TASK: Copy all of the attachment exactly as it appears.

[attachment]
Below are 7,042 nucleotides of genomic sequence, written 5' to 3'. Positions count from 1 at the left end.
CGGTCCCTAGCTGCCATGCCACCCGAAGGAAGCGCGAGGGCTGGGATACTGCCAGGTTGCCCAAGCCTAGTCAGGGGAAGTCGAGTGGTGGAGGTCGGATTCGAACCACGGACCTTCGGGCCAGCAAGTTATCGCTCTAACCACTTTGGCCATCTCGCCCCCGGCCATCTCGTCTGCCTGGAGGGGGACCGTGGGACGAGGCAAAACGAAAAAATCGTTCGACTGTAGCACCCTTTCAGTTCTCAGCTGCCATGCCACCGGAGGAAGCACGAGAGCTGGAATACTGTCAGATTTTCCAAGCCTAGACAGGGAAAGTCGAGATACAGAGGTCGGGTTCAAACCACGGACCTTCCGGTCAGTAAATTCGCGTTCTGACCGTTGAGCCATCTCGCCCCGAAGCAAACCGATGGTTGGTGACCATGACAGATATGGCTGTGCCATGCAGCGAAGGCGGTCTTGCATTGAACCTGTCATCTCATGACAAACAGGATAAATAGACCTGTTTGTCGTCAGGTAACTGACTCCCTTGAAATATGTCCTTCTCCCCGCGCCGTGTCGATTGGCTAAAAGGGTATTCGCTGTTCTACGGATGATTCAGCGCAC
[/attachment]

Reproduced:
Below are 7,042 nucleotides of genomic sequence, written 5' to 3'. Positions count from 1 at the left end.
CGGTCCCTAGCTGCCATGCCACCCGAAGGAAGCGCGAGGGCTGGGATACTGCCAGGTTGCCCAAGCCTAGTCAGGGGAAGTCGAGTGGTGGAGGTCGGATTCGAACCACGGACCTTCGGGCCAGCAAGTTATCGCTCTAACCACTTTGGCCATCTCGCCCCCGGCCATCTCGTCTGCCTGGAGGGGGACCGTGGGACGAGGCAAAACGAAAAAATCGTTCGACTGTAGCACCCTTTCAGTTCTCAGCTGCCATGCCACCGGAGGAAGCACGAGAGCTGGAATACTGTCAGATTTTCCAAGCCTAGACAGGGAAAGTCGAGATACAGAGGTCGGGTTCAAACCACGGACCTTCCGGTCAGTAAATTCGCGTTCTGACCGTTGAGCCATCTCGCCCCGAAGCAAACCGATGGTTGGTGACCATGACAGATATGGCTGTGCCATGCAGCGAAGGCGGTCTTGCATTGAACCTGTCATCTCATGACAAACAGGATAAATAGACCTGTTTGTCGTCAGGTAACTGACTCCCTTGAAATATGTCCTTCTCCCCGCGCCGTGTCGATTGGCTAAAAGGGTATTCGCTGTTCTACGGATGATTCAGCGCAC